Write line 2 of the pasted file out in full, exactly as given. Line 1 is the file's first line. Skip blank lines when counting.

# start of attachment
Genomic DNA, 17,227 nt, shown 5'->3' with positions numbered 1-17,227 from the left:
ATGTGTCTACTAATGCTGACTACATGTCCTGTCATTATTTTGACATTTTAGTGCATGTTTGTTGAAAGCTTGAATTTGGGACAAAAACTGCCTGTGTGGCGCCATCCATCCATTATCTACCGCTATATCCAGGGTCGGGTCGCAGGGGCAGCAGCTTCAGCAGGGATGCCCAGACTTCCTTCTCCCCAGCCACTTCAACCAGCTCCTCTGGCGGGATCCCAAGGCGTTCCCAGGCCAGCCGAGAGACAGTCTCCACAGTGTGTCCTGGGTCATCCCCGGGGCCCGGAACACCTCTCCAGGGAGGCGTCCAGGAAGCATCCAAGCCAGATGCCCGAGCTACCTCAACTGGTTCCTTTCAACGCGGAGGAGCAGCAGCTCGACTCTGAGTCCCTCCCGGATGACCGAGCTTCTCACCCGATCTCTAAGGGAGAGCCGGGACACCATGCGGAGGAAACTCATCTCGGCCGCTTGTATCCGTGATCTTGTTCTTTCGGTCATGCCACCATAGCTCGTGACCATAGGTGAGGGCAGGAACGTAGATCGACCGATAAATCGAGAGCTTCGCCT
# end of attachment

ATGTGTCTACTAATGCTGACTACATGTCCTGTCATTATTTTGACATTTTAGTGCATGTTTGTTGAAAGCTTGAATTTGGGACAAAAACTGCCTGTGTGGCGCCATCCATCCATTATCTACCGCTATATCCAGGGTCGGGTCGCAGGGGCAGCAGCTTCAGCAGGGATGCCCAGACTTCCTTCTCCCCAGCCACTTCAACCAGCTCCTCTGGCGGGATCCCAAGGCGTTCCCAGGCCAGCCGAGAGACAGTCTCCACAGTGTGTCCTGGGTCATCCCCGGGGCCCGGAACACCTCTCCAGGGAGGCGTCCAGGAAGCATCCAAGCCAGATGCCCGAGCTACCTCAACTGGTTCCTTTCAACGCGGAGGAGCAGCAGCTCGACTCTGAGTCCCTCCCGGATGACCGAGCTTCTCACCCGATCTCTAAGGGAGAGCCGGGACACCATGCGGAGGAAACTCATCTCGGCCGCTTGTATCCGTGATCTTGTTCTTTCGGTCATGCCACCATAGCTCGTGACCATAGGTGAGGGCAGGAACGTAGATCGACCGATAAATCGAGAGCTTCGCCT